• Performance: you don’t understand it but it does work well.

Remember, explainability can be model-agnostic, so it’s almost a separate analytics project you can tack on if you have the time and energy. True model interpretability, however, will cost you performance if the task requires a complex recipe.

When performance matters most, don’t limit your solutions to what the simple human mind can wrap itself around. You want to automate the ineffable, remember? The whole point is that some tasks really are so complicated that a good solution will be a rat’s nest of complexity, so you won’t understand the model. At best you’ll be able to oversimplify with analytics.

Don’t limit your solutions to what the simple human mind can wrap itself around.

To really succeed at these tasks with high performance, you have to let go. If you wanted your senses to be controlled by a simple number of brain cells working understandably, they wouldn’t be very effective senses. A fruitfly’s simple brain is easier to understand than yours, but I bet you wouldn’t willingly trade places. You like your performance better.

Requiring all models to be interpretable is like demanding that no helper’s brain is more complicated than a fruitfly’s. There’s only so much a fly can help you with.

Instead, opt for the trust that comes from making sure that you’re able to verify that your system does, in fact, work.

It’s nice to have both, of course, and some tasks are simple enough that they can be solved in a way that delivers all your wishes, but if you can’t have both, isn’t it’s best to go straight for what’s most relevant? That’s performance on well-crafted tests.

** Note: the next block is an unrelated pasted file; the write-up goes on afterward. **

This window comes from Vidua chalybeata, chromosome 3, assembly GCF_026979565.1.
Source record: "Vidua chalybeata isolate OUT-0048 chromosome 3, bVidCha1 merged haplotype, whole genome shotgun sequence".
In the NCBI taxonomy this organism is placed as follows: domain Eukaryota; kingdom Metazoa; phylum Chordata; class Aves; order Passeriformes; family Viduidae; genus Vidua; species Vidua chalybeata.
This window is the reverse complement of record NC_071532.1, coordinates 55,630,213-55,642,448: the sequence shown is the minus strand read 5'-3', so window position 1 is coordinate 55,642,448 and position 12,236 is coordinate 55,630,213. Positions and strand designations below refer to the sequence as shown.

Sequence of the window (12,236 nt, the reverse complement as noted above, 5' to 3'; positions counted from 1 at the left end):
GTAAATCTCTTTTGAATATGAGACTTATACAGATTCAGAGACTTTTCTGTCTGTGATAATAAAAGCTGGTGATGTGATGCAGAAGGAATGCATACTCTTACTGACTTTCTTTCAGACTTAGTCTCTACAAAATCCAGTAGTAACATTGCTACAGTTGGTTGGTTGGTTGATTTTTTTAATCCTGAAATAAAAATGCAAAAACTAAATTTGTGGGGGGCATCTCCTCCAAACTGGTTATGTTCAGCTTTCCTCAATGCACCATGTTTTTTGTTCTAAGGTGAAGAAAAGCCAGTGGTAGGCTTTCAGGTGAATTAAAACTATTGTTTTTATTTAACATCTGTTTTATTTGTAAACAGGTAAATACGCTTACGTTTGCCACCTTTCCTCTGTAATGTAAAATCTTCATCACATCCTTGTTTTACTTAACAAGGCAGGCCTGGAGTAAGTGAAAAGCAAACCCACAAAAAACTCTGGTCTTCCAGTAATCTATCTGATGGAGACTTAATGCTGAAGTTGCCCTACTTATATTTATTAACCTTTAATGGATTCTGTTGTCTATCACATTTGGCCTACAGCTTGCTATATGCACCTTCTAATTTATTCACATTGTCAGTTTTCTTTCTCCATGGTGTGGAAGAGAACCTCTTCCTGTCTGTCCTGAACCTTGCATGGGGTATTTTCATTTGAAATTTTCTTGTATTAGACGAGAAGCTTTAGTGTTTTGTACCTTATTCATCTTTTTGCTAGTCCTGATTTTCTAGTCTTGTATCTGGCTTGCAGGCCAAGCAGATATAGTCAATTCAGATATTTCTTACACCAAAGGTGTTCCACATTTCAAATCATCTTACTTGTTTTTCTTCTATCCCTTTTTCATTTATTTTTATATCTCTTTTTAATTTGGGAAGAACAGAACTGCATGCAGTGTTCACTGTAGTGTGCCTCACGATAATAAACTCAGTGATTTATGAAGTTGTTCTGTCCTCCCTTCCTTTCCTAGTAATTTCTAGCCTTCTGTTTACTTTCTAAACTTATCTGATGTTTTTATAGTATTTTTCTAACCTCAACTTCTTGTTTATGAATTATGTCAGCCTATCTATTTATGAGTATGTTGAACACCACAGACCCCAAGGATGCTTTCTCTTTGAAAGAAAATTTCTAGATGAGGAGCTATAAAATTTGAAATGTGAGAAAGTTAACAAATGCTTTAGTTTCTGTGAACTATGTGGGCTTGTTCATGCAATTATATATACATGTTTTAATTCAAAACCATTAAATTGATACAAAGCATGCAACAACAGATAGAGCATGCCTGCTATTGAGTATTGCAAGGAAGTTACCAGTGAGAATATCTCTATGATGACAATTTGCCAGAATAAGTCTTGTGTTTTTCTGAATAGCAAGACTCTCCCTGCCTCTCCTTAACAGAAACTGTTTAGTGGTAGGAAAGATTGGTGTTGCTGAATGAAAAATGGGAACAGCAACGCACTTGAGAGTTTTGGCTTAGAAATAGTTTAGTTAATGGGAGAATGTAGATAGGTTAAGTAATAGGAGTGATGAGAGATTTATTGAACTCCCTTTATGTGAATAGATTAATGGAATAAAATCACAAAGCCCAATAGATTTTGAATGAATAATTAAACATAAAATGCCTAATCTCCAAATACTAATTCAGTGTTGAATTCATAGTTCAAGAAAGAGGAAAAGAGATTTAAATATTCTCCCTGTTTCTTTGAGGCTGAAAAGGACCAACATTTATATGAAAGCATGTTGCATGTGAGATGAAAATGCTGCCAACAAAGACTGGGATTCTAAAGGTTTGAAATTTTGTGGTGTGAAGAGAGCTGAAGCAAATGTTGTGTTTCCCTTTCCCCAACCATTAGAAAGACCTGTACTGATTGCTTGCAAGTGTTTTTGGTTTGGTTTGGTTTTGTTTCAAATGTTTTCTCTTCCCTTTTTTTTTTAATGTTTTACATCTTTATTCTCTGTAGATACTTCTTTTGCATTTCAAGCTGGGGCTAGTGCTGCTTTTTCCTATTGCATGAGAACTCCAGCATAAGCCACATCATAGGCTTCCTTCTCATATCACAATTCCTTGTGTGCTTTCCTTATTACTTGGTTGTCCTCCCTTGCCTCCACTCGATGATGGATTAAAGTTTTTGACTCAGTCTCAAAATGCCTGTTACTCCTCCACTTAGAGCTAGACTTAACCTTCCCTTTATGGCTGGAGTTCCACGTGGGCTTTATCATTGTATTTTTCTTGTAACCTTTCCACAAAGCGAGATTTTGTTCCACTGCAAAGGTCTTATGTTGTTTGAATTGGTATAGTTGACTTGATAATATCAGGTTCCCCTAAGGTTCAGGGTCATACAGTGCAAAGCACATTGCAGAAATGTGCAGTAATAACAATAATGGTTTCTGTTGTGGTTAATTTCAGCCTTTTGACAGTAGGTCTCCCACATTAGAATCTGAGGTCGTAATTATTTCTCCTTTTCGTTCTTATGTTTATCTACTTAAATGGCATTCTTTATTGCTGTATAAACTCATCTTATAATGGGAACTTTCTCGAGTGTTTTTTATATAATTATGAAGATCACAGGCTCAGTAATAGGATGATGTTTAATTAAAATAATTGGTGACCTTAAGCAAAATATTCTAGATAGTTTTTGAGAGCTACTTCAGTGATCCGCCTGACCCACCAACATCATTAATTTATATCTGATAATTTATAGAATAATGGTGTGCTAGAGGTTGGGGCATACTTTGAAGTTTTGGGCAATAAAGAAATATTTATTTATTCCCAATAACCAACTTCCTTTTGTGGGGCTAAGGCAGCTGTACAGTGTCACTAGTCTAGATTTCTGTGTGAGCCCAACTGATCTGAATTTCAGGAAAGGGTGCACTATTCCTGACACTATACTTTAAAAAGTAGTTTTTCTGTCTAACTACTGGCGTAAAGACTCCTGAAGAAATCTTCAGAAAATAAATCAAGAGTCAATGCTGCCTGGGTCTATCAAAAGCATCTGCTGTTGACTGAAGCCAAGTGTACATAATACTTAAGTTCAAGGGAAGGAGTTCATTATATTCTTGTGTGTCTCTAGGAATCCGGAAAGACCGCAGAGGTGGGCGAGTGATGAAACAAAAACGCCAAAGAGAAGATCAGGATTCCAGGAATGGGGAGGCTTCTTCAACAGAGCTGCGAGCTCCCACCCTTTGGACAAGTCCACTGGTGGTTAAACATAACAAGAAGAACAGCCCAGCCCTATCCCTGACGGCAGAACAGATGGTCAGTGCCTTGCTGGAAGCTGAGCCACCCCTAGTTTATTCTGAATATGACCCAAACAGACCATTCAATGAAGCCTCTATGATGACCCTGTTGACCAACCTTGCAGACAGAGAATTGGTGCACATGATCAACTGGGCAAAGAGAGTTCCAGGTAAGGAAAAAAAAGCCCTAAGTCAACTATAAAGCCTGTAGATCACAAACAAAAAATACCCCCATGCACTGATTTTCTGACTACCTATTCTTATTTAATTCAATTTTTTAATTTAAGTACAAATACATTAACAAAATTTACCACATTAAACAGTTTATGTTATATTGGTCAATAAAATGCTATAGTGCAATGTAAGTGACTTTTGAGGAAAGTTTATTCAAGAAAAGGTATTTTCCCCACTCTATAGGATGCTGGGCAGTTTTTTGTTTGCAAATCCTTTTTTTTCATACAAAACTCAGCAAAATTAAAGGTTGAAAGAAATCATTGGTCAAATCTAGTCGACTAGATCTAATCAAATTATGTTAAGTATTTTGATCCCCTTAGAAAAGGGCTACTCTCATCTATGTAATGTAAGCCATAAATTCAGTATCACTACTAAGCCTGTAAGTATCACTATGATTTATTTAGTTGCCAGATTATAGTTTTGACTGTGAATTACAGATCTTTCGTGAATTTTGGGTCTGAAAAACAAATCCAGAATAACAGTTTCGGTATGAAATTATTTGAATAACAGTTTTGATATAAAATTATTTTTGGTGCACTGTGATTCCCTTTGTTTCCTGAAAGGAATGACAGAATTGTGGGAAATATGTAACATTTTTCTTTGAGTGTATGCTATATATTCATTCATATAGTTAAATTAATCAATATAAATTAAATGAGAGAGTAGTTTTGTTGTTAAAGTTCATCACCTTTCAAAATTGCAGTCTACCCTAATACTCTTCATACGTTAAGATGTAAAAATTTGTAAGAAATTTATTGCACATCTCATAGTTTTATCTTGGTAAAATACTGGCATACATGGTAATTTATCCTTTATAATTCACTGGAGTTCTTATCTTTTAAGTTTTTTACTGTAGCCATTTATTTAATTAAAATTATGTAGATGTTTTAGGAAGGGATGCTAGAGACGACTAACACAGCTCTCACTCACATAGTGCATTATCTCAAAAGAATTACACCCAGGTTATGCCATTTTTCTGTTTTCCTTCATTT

Hubris and the danger of preferring mechanism

Some people still prefer mechanism as their ideal basis for trust. They’d choose the untested spaceship whose physics they’ve read.

Lest hubris get the better of us, it’s worth appreciating that mechanism is a step away from performance. People who prefer information about how something works may be trusting too much in their own human ability to leap from complex mechanism to expected performance. Let’s hope they’re clever enough to avoid a nasty splat.

Not everything in life is simple

In a nutshell, simple solutions didn’t work for tasks that need complicated solutions, so AI comes to the rescue with… complicated solutions. Wishing complicated things were simple does not make them so. If a law says your inherently complicated thing has to be simple, it’s a polite way of saying you can’t have the thing at all. (Which is sometimes for the best.)

Why can AI algorithms make solutions that are more complicated than the code you handcraft? A computer can remember (save to disk) a billion examples perfectly in a way that you can’t, so it doesn’t fuzz out the nuances in the same way you do. It doesn’t get bored by writing out a million lines of instructions. Computer memory is nothing new, but with modern computing power we can exploit it at scale. You may have had a few millennia of simplistic recipes that fit in human memory, but now it’s time to turn a new leaf.

Today, humanity’s playbook has expanded to automating tasks with complicated recipes. Some of them are so complicated you can’t explain them in three sentences over a beer. We’d best get used to it.